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By DAVE SKRETTA
KANSAS CITY, Mo. (AP) The Kansas City Chiefs practiced without five key starters Wednesday, including wide receiver Tyreek Hill and pass rusher Chris Jones, adding a long list of physical ailments to their battered pride five games into the season.
Hill was out with a bruised quadriceps that he sustained in Sunday night's blowout loss to the Bills, when the Chiefs also lost running back Clyde Edwards-Helaire to a sprained knee ligament. Jones continues to deal with a lingering wrist injury.
Also missing practice with knee inflammation was linebacker Anthony Hitchens, who calls the plays in the middle of the defense. Defensive back Charvarius Ward remained out with a quad injury that sidelined him against Buffalo, and starting guard Joe Thuney missed practice with a broken hand sustained against the Bills.
Backup tight end Blake Bell joined the long list of starters on the sideline with a sore back as the Chiefs, at 2-3 and in last place in the AFC West, prepared for their trip to Washington on Sunday.
"It seems like a long list," Chiefs coach Andy Reid acknowledged, "but when it's all said and done, we'll get some of these guys back here in the next little bit, which is a positive thing."
The Chiefs haven't been truly healthy all year, losing safety Tyrann Mathieu to a positive COVID-19 test, defensive end Frank Clark to a hamstring injury and linebacker Willie Gay Jr. to a tie injury before the opener against Cleveland.
This is a new level for the two-time defending AFC champions, though.
Hill managed to finish the game against Buffalo with seven catches for 63 yards, but any injury to the legs of a player whose speed is his primary weapon is worth noting. It's even more important given the fact the Chiefs have few proven pass-catchers besides Hill and tight end Travis Kelce, who picked up a stinger against the Bills.
Thuney took part in Wednesday's walkthrough, even though he missed practice, and Reid said it was unlikely that one of the Chiefs' premier offseason acquisitions would land on the injured reserve list.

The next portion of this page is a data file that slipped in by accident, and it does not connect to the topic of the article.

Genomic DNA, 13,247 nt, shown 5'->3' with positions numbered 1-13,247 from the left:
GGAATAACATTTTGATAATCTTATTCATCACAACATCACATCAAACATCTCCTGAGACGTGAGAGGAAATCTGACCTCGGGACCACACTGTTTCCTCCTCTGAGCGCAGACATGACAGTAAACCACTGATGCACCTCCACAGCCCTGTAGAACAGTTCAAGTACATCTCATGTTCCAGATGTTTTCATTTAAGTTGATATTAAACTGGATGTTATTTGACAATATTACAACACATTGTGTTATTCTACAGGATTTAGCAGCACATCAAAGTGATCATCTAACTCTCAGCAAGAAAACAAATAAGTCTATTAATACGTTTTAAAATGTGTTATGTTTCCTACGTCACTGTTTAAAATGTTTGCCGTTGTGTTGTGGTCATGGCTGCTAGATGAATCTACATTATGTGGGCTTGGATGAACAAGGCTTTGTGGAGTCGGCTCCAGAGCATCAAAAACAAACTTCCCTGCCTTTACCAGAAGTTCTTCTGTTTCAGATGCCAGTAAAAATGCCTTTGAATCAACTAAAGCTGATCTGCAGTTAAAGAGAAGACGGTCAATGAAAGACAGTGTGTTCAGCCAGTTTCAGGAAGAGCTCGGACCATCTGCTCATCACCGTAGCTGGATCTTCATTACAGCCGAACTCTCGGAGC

"We'll give him a little time here for that thing to settle down," Reid said. "He'll have a chance to be OK."
Edwards-Helaire went on the IR list Tuesday with a sprained MCL in his knee, which means Darrel Williams will get the start against Washington with Jerrick McKinnon backing him up. And because the Chiefs typically have three running backs active on game day, the Chiefs signed Elijah McGuire to join Derrick Gore on the practice squad.
Williams has been a key contributor for the Chiefs the past four years, appearing in every game last season and taking on an increased role when Edwards-Helaire sprained his ankle. But he has never before started an NFL game.
"It's something big for my mom and dad," Williams said. "I didn't get drafted, and just the look in my parents' eyes - watching my mom cry - that meant something to me because I had never seen my mom cry. Having that moment and not getting drafted, I took that to heart. Now I get this opportunity. I have to make the most of it."
On the defensive side, Hitchens has been banged up most of the season. Ward hasn't played since the Chiefs' Week 2 loss in Baltimore, forcing the Chiefs to use a revolving door of fill-ins opposite struggling L'Jarius Sneed. And while Clark came back last week against Buffalo, he managed just two tackles and failed to pressure the quarterback.
Jones might be the biggest missing piece, though. The Chiefs were counting on the two-time Pro Bowl defensive tackle to help them generate more pass rush by moving him to defensive end, but after two sacks in the opener against Cleveland he had been held completely in check before missing last week's game against the Bills.
Asked when he'll return, Reid replied: "When he feels comfortable he can play. I mean, that's literally it. When he feels that he can do his job, he'll be back in. He's getting better, though. That's important."
In the meantime, the Chiefs are pressing on without him.
Without a bunch of others, too.
NOTES: Gay played for the first time this season Sunday, one day after posting on social media that he was struggling with his mental health. "I'm proud of him for mentioning it. A lot of people don't mention it. That's a great tribute to the kid bringing it forward," Reid said. "He was able to talk to (our doctors) and address the problem. I think that's a beautiful thing. So many people keep these things hidden and disastrous things happen. I'm glad he came forward."
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Updated October 13, 2021